Continuing my series of posts focusing on the Star Trek: The Next Generation adventures on the big screen, the 16th anniversary of the crew’s third cinematic foray, Insurrection, is coming up next Thursday.
Once again I was excited to see my favorite space crew on the big screen, and proceeded to see their latest voyage three times during its original cinematic release. First up was an opening day screening at the then – new Showcase Cinemas Lowell, which was just coming up to its first anniversary of opening. I remember it was a winter concert night at my high school (which I was performing in) a few towns away from Lowell, so my dad picked me up and we rushed to the cinema and then hurried right back so I could make it to the evening event. Unfortunately, that rushed state led to me leaving my first point and shoot camera there in the movie theatre, and I was unable to recover it, which disappointed me and my parents as it contained a few photos that could not be replicated. (why did I even take it into the theatre? probably to take a picture of the poster… interesting how those things stand out in the memory…)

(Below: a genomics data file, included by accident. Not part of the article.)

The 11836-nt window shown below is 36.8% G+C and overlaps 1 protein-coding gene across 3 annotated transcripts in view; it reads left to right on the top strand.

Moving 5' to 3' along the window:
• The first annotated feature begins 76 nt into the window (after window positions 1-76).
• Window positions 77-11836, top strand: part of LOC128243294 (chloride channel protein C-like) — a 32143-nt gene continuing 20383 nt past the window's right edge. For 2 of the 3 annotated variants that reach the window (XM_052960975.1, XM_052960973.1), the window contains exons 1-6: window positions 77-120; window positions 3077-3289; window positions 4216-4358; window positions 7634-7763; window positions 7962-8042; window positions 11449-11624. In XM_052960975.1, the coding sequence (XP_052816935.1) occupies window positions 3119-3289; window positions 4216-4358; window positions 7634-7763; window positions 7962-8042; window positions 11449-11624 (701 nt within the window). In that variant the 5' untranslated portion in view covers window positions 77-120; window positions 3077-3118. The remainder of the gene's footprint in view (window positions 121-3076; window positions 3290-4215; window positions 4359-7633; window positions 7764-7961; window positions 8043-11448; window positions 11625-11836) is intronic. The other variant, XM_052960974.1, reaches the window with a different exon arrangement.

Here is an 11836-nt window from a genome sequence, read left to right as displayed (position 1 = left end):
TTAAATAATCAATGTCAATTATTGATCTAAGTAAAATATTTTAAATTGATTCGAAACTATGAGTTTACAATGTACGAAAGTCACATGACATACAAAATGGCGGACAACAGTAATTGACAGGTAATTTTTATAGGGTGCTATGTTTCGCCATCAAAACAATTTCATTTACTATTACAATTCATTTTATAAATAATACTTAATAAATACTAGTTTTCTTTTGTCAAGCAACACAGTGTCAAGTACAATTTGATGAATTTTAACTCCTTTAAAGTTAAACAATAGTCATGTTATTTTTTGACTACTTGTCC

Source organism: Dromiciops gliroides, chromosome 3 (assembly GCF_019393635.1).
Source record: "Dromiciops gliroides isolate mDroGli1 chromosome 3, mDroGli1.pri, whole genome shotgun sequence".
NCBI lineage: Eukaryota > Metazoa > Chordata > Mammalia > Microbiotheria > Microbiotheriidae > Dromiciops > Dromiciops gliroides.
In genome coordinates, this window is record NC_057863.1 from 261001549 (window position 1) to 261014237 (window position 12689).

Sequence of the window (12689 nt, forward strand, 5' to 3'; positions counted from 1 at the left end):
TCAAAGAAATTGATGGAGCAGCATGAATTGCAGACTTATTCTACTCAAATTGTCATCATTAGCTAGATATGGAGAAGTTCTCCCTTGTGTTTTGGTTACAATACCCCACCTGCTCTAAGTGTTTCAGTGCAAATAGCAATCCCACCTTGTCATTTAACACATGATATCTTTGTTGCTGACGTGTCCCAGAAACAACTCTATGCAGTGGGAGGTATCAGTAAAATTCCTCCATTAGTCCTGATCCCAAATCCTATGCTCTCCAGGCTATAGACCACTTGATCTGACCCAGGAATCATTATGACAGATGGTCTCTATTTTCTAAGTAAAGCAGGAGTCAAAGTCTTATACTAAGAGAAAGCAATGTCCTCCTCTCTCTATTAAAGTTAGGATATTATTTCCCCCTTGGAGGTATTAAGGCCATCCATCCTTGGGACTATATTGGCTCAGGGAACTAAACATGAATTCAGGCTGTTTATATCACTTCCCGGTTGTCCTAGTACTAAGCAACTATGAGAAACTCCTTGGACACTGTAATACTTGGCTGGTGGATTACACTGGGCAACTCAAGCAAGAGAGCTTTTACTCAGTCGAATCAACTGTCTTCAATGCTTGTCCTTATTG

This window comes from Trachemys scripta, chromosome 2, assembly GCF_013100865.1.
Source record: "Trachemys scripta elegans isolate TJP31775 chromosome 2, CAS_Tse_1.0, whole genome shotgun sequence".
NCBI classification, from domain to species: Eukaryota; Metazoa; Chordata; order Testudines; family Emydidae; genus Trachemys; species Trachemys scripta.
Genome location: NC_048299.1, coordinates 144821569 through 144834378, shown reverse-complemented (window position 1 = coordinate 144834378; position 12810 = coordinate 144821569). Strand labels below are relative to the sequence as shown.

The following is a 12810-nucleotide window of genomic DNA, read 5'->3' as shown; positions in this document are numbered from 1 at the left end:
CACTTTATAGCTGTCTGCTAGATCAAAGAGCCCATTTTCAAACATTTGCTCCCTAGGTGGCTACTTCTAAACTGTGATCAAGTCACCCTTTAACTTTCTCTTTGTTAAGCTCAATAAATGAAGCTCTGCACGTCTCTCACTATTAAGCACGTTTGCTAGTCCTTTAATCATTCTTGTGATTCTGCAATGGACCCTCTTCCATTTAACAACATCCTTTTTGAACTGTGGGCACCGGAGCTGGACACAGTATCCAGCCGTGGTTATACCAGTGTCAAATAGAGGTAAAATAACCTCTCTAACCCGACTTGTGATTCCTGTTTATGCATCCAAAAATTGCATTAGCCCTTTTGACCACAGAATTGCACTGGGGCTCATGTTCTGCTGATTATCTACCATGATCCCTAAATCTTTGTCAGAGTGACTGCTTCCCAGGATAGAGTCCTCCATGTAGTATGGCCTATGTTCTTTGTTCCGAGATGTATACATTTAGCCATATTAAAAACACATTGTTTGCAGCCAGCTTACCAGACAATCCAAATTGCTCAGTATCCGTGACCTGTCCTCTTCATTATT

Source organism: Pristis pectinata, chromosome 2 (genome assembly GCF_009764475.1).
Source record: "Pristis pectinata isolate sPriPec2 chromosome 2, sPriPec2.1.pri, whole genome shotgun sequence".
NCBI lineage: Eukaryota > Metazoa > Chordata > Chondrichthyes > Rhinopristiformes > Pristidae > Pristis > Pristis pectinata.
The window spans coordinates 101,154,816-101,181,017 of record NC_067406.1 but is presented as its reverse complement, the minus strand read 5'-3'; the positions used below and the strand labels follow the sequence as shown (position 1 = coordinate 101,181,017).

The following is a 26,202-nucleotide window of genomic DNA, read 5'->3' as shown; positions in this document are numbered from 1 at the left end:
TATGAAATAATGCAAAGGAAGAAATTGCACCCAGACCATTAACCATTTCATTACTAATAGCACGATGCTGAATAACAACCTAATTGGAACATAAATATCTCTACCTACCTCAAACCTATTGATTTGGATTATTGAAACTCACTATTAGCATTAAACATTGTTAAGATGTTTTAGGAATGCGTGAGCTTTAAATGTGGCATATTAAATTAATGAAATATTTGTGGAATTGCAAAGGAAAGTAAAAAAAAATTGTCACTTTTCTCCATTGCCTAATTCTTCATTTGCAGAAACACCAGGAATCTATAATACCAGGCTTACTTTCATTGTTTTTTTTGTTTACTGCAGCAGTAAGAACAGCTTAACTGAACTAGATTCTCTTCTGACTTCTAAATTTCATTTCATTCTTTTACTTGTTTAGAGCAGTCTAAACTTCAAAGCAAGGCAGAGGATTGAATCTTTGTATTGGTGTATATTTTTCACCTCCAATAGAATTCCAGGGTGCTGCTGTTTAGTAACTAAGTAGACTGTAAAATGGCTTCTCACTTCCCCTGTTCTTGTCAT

A week later, my dad and I caught the film a second time on Opening Night of the new and long – awaited Loews Theatres Liberty Tree Mall. I remember feeling disappointed that Insurrection was shoehorned into one of the complex’s smallest screening rooms, even though it was just in its second week of release. We would get to know the rest of the complex very well over the next several years.
This film serves as half of the answer to a regional trivia question in that it was one of the two final films to screen at the Loews Liberty Tree Mall twin cinema, which closed down after screenings on December 17, 1998, to make way for the new 20-plex.
Finally, I saw the film a third time in St. Johnsbury, VT, near the end of that month, with my mom and several other friends. I highly doubt that St. J’s Star Theater has changed much since that screening!